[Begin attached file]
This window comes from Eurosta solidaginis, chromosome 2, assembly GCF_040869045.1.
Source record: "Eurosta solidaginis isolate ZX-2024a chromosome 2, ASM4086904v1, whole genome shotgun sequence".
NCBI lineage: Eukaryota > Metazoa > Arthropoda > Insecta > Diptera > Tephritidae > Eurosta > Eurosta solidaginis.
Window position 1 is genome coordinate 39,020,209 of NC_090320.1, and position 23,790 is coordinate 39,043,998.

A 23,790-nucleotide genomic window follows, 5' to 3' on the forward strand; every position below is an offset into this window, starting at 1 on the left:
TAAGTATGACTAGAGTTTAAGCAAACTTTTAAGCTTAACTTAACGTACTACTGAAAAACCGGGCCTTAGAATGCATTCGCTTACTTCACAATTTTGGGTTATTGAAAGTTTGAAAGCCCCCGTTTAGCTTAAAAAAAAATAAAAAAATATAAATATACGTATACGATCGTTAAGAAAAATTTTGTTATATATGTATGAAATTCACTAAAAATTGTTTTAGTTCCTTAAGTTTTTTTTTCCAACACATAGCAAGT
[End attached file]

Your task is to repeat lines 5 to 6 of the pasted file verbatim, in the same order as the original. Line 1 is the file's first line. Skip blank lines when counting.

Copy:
A 23,790-nucleotide genomic window follows, 5' to 3' on the forward strand; every position below is an offset into this window, starting at 1 on the left:
TAAGTATGACTAGAGTTTAAGCAAACTTTTAAGCTTAACTTAACGTACTACTGAAAAACCGGGCCTTAGAATGCATTCGCTTACTTCACAATTTTGGGTTATTGAAAGTTTGAAAGCCCCCGTTTAGCTTAAAAAAAAATAAAAAAATATAAATATACGTATACGATCGTTAAGAAAAATTTTGTTATATATGTATGAAATTCACTAAAAATTGTTTTAGTTCCTTAAGTTTTTTTTTCCAACACATAGCAAGT